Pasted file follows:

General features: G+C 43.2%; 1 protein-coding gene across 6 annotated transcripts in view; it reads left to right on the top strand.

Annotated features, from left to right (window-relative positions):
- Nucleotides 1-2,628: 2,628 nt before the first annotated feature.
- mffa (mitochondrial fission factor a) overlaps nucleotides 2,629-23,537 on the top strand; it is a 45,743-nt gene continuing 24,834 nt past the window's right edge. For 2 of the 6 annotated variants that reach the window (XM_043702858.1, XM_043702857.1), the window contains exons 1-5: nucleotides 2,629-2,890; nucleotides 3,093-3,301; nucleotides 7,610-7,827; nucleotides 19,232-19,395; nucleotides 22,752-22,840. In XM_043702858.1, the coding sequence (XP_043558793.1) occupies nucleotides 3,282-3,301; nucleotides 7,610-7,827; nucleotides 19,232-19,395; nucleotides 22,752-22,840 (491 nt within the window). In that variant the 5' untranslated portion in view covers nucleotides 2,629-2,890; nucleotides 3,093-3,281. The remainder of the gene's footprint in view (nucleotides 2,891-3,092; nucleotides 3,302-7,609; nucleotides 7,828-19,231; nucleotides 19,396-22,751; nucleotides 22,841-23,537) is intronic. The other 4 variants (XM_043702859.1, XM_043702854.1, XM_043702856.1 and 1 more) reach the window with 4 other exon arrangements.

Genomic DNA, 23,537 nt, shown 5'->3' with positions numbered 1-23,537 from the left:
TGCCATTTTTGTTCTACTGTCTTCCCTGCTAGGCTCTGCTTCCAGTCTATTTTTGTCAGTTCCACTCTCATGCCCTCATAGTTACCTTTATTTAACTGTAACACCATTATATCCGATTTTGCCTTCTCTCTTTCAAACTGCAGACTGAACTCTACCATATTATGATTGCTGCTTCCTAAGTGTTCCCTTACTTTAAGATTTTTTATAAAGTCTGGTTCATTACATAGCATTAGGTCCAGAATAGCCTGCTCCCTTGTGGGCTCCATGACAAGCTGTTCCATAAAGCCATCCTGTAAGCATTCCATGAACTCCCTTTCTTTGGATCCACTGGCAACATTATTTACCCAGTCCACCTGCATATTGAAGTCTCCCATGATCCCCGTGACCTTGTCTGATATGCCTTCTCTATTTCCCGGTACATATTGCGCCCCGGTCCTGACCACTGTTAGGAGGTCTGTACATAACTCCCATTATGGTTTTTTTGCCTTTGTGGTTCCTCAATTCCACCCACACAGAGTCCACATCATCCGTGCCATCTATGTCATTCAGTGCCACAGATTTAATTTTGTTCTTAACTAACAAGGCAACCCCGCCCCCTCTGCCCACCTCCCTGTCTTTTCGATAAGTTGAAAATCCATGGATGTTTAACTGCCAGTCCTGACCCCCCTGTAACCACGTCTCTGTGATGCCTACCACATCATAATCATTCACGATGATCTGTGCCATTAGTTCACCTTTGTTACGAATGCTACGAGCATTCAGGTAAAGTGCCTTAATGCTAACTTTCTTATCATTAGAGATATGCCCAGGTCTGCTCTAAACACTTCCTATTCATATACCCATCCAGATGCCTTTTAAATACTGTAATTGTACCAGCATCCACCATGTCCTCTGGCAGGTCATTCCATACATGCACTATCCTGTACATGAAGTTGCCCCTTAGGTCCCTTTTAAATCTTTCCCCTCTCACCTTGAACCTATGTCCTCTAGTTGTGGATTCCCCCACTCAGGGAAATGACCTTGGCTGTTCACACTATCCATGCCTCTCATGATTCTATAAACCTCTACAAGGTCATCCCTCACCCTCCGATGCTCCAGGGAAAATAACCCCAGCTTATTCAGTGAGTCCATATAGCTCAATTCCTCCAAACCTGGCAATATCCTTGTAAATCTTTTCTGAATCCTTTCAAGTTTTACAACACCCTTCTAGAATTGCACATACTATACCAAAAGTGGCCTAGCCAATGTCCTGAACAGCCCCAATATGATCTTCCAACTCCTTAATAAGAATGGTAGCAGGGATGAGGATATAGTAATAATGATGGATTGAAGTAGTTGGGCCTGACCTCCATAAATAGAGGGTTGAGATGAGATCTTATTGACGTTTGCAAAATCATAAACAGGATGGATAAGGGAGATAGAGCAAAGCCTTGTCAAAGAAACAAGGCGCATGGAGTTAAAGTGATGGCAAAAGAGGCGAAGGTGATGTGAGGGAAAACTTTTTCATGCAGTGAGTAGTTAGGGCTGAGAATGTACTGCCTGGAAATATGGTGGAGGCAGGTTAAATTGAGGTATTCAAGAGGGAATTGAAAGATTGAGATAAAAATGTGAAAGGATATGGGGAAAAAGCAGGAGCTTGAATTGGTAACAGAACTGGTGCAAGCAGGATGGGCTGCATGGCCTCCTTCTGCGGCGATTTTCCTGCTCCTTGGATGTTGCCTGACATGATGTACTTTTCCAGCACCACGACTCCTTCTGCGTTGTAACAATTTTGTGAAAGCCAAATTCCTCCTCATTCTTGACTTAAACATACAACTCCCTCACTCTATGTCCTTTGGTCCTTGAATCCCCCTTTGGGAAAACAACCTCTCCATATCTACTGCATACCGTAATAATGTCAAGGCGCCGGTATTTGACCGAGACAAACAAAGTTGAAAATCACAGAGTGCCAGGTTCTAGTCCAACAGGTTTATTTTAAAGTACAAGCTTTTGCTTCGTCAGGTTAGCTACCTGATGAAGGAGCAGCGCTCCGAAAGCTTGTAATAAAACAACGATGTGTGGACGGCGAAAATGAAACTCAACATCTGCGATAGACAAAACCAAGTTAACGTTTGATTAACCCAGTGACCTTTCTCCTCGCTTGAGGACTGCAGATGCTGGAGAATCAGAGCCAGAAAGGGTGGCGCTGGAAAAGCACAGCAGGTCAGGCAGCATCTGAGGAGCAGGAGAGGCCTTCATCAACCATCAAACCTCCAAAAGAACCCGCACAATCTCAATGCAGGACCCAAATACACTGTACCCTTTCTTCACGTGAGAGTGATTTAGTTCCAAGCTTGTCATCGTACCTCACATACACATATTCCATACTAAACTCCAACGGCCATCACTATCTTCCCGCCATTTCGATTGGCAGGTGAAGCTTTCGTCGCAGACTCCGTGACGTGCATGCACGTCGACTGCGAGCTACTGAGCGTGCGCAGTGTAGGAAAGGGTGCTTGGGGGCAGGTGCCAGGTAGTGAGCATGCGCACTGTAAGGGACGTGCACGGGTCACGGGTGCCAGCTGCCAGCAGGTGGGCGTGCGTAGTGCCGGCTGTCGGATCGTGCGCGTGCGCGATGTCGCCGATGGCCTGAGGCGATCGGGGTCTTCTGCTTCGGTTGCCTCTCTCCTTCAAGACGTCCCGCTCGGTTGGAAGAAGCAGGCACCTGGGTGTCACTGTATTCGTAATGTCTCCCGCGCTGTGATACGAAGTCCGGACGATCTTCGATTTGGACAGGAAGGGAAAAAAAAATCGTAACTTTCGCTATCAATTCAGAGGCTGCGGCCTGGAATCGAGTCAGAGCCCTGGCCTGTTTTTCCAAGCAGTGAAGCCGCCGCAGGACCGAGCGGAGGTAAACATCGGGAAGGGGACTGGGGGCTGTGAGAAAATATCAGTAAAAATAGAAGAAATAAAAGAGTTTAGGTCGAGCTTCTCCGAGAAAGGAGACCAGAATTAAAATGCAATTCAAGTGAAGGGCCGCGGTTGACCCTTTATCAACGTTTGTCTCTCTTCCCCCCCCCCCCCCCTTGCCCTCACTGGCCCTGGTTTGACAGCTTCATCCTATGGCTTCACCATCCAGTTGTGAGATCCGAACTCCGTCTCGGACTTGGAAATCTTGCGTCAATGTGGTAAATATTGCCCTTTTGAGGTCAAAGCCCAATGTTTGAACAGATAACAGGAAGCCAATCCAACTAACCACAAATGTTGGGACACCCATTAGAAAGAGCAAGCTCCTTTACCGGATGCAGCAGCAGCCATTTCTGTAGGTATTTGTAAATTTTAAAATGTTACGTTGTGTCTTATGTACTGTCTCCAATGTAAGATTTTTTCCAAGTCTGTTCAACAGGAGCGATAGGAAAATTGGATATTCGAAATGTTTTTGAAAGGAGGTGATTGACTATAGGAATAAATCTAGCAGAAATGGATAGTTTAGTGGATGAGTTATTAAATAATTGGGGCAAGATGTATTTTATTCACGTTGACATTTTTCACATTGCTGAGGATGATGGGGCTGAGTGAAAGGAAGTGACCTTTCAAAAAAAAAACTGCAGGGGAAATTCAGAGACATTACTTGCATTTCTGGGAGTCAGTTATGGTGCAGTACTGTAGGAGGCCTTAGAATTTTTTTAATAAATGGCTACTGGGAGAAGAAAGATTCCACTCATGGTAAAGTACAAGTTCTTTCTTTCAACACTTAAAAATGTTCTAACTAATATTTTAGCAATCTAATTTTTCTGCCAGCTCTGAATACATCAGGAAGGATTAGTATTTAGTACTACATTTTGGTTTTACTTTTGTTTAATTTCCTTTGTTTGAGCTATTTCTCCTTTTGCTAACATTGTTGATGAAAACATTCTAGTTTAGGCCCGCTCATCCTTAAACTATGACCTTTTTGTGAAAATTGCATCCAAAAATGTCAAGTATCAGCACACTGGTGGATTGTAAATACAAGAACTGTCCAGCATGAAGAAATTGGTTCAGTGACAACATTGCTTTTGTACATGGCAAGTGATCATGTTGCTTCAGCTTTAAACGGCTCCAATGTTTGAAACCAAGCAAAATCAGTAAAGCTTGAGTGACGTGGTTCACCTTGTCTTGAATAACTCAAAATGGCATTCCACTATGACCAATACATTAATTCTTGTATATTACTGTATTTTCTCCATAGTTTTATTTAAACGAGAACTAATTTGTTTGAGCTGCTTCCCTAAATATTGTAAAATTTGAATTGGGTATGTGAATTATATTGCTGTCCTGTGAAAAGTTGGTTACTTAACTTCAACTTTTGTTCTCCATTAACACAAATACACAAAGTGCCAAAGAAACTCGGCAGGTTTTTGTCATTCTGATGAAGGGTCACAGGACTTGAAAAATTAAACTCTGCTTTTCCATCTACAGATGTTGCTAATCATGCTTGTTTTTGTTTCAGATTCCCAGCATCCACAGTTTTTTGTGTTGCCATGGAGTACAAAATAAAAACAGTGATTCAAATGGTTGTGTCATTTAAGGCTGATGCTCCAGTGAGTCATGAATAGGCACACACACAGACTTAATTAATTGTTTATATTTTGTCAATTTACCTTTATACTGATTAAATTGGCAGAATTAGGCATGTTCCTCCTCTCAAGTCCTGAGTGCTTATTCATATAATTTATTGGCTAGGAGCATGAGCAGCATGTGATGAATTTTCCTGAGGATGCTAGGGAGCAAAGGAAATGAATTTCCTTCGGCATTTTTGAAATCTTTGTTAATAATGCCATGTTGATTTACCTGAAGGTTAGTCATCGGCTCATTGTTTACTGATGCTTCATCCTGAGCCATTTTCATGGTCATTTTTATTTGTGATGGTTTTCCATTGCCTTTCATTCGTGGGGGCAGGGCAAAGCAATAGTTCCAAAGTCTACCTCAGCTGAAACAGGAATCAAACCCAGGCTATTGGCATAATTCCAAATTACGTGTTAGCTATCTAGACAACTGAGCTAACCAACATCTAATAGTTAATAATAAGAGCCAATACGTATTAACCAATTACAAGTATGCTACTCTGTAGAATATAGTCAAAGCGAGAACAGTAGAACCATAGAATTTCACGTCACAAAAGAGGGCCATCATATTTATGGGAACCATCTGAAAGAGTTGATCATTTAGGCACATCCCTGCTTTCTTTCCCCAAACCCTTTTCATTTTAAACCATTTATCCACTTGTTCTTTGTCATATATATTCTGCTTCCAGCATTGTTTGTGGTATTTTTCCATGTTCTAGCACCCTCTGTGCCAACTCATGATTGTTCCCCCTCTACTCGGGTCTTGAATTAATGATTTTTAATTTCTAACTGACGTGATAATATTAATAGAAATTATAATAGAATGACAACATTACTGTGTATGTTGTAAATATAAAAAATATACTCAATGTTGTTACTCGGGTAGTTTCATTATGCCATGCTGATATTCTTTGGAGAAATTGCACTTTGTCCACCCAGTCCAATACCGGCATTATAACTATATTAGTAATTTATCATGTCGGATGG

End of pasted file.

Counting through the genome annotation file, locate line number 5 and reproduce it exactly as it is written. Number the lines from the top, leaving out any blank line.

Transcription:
Genomic DNA, 23,537 nt, shown 5'->3' with positions numbered 1-23,537 from the left: